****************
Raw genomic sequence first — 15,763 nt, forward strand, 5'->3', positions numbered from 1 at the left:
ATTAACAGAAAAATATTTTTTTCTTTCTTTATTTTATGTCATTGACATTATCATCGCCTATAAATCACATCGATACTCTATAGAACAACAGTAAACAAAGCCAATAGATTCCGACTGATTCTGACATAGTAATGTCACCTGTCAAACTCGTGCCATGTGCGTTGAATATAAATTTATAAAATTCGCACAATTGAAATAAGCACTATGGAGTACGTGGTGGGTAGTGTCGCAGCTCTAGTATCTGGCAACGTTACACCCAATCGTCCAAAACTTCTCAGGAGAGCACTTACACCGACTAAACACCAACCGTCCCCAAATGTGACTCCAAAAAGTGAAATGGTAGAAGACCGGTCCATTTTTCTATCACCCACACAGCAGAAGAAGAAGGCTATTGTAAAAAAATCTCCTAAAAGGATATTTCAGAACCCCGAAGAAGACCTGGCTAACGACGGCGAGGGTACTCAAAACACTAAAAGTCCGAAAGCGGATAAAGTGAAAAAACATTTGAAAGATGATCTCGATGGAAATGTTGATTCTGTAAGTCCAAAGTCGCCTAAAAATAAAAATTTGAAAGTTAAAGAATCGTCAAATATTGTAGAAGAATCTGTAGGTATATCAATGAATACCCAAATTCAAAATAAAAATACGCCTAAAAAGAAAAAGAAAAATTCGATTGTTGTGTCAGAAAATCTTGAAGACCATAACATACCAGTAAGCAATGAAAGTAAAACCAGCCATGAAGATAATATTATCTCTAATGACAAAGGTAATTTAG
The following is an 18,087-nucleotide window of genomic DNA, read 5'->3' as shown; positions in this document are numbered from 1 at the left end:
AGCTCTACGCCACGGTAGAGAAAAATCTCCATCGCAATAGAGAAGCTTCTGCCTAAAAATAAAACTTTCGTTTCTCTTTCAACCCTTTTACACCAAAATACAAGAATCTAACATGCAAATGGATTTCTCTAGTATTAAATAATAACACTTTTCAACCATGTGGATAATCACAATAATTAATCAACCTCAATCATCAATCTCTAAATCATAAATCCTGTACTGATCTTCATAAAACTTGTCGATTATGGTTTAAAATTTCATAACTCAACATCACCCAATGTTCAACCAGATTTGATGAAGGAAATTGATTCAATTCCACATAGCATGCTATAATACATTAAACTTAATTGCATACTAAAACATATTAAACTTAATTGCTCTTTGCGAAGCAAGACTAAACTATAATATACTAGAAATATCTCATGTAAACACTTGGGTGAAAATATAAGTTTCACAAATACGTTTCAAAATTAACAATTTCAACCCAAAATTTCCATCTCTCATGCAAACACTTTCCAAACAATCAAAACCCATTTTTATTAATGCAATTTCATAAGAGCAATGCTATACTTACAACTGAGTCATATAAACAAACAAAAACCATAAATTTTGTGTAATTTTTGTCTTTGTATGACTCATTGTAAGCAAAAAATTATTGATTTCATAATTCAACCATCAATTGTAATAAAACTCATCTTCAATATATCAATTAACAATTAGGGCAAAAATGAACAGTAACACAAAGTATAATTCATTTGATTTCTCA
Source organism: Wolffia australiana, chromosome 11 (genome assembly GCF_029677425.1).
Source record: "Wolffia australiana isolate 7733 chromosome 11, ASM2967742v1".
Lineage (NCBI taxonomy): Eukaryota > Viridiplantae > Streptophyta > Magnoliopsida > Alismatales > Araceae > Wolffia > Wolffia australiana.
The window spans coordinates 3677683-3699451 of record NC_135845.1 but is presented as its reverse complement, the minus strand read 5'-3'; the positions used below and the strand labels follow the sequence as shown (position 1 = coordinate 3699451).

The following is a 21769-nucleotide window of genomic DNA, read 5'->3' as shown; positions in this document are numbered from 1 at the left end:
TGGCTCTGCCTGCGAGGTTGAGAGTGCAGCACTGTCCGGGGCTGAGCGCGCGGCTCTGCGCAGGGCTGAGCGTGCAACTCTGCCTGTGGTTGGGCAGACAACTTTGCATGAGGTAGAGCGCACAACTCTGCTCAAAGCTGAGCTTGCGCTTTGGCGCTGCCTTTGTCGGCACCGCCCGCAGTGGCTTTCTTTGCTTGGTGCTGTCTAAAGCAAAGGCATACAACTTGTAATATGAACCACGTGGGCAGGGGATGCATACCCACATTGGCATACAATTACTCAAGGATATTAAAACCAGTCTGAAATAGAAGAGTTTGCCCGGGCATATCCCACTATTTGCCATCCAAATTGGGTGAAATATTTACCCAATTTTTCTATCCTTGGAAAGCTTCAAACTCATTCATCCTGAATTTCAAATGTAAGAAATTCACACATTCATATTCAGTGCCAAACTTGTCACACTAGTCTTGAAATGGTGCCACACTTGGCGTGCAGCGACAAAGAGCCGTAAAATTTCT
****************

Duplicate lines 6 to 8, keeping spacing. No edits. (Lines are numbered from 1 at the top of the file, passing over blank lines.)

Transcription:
Source record: "Wolffia australiana isolate 7733 chromosome 11, ASM2967742v1".
Lineage (NCBI taxonomy): Eukaryota > Viridiplantae > Streptophyta > Magnoliopsida > Alismatales > Araceae > Wolffia > Wolffia australiana.
The window spans coordinates 3677683-3699451 of record NC_135845.1 but is presented as its reverse complement, the minus strand read 5'-3'; the positions used below and the strand labels follow the sequence as shown (position 1 = coordinate 3699451).